(3/5president + 2terms)/8 – 8
        /Good enough for GOP Math

      • LosGatosCA

        GOP math has never needed to make a lick of sense.

        Any supply sider can tell you cut income tax revenue, increase military spending = balanced budget.

  • los

    The single most important thing we want to achieve is for President Obama to be a minus eleventy-three-term Lame-Duck president.
    /McConnell 2016

  • If you hold the special original copy owned Mitch McConnell over a light bulb the message will appear.

    • junker

      National Treasure 3: Secret of the Supremes

    • tsam

      Need your decoder ring from the Count Chocula box.

    • N__B

      “There is a secret codicil in the Faber College constitution…”

      • Lee Rudolph

        My senior-year college dorm room had a brass plaque over the door (on the inside) memorializing it in the name of Eberhard Faber, IV.

        But I never found any secret codicil.

  • Cheerful

    What I love by which I mean what I hate is the ability of the result oriented to simply conjure up rules and precedents out of thin air to suit themselves and then pretend they are channeling some essential wisdom.

    When did this magic moratorium on Obama’s nominating power begin? January 1? Are we to believe that if Scalia had slumped into a punch bowl on December 31 the position of the Senate Republicans would be any different?

    • When did this magic moratorium on Obama’s nominating power begin?

      It would be funny if the White House pushed the GOP to define when the year begins and whether there are any other limits on Executive power in that time period.

      • Hogan

        They’ve already decided he doesn’t have the power to propose a budget.

    • Presidential EO power ended on 1/20/2009 which was around the same time the constitutional prohibitions on presidential vacations and golf went into effect.

    • Dilan Esper

      When did this magic moratorium on Obama’s nominating power begin? January 1?

      Why does anyone think this is an important question?

      Look, there’s got to be a “magic moratorium” at some point, right? If the vacancy occurs in January 5, 2017, does Obama get to name the replacement?

      So, there’s a point in which he doesn’t, effectively, have this power anymore. When is it? It’s when the Republicans can effectively block it and force the issue for the next election.

      I’m learning from this that a lot of liberals really don’t understand that some issues are about power and not principle, and that this is fine so long as the power is written into the Constitution (as the Senate’s power is here). Republicans can block this, therefore they will, and we have two choices: (1) whine about it ineffectively or (2) win the 2016 election and appoint the replacement.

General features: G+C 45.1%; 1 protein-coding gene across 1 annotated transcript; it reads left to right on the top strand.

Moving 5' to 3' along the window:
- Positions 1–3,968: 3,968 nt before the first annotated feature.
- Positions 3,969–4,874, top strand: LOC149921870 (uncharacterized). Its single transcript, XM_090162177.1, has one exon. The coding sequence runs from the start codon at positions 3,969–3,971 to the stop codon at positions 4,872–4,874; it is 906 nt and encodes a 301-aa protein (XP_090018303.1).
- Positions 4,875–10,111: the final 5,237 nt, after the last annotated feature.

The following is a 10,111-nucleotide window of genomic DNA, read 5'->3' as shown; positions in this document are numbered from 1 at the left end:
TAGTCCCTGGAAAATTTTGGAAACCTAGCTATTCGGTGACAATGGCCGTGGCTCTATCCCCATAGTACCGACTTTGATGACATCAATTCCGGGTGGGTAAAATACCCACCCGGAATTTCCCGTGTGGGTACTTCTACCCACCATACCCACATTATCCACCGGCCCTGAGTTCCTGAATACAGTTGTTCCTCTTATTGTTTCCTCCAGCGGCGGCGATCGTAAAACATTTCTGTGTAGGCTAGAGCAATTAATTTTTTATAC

• Do you not understand that criticizing the Republicans for their conduct here helps us get (2)?

        • RevDuRite

          Pretty much. I’m not sure what a successful campaign would look like in this cycle if it did not include whining. Surely Dilan is minutes away from bestowing upon us a more enlightened politics, but until then I think calling out Senate Republican caprice has its place.

          Don’t get me wrong, I’m not banking on Republican obstructionism to be the most salient issue in the minds of the purple state general election voter, but it would be nice if Dilan left the hippie-punching gloves in the closet for at least a couple of days after Magic Moratorium Mitch reached so deep into his alimentary canal for such a dry lump of shit.

      • efgoldman

        Why does anyone think this is an important question?

        Maybe because you are defending the Republiklown postilion?

        It’s when the Republicans can effectively block it and force the issue for the next election.

        Right. Which, with all the appointments the Republiklowns have refused to confirm, or have let hang for record lengths of time, was January 20, 2009. Way outside historical norms. Why are you making their argument?

        • jim, some guy in iowa

          “why are you making their argument?”

          because that’s what he *does*

        • Malaclypse

          Why are you making their argument?

          Occam’s Razor says its because he’s on their side.

          • N__B

            N__B says that talking razors are extremely frightening.

      • Scott Lemieux

        1)Uh,everybody else understands that this is about raw power. You were the one bringing in a bunch of arrant nonsense about Obama lacking a mandate and strongly implying that it would be wrong for a Democratic Senate to confirm a replacement.2)As s.p. says,it is blindingly obvious that Democrats can and should do both, and positing it as an either/or choice is very silly.

  • Joshua

    It’s not even the first year. I remember when they were trying to give Reagan credit for the Clinton-era economic boom.

    Of course… remember how the GOP was blaming Obama for the job losses and economic crash within a week of his swearing in?

    I even vaguely remember some people saying that companies were pre-emptively preparing for the new President by laying people off, so he may have even been blamed for this stuff before he was sworn in.

  • Dilan Esper

    The last year of the presidency has been one of diminished power ever since the founding of the Republic. There is NOTHING new about that.

    • Joe_JP

      Yes, from the first year of the Washington Presidency, the last year of the presidency was one of diminished power. Totally unrelated, John Marshall was confirmed January 31, 1801.

      The fact that the last year of an office would be one of “diminished” power doesn’t tell me that a basic function of the President should be blocked for about a year anyway.

      I realize 1801 involved a Federalist Congress, so this turns out to be affected by politics. Even there, blocking a justice for a year “since the Founding” would have be a pretty special case. Warren, e.g., actually was in office while his replacement was delayed, and it was partially his own fault for trying to game the system.

      • Scott Lemieux

        There was even a Supreme Court case arising from the many lame-duck appointments Adams made, that Dilan (erroneously) believes to have been enormously important to the establishment of judicial review!

  • DrDick

    For today’s Republicans, nothing any Democratic president does can ever be legitimate and anything any Republican President does, by definition, is always proper.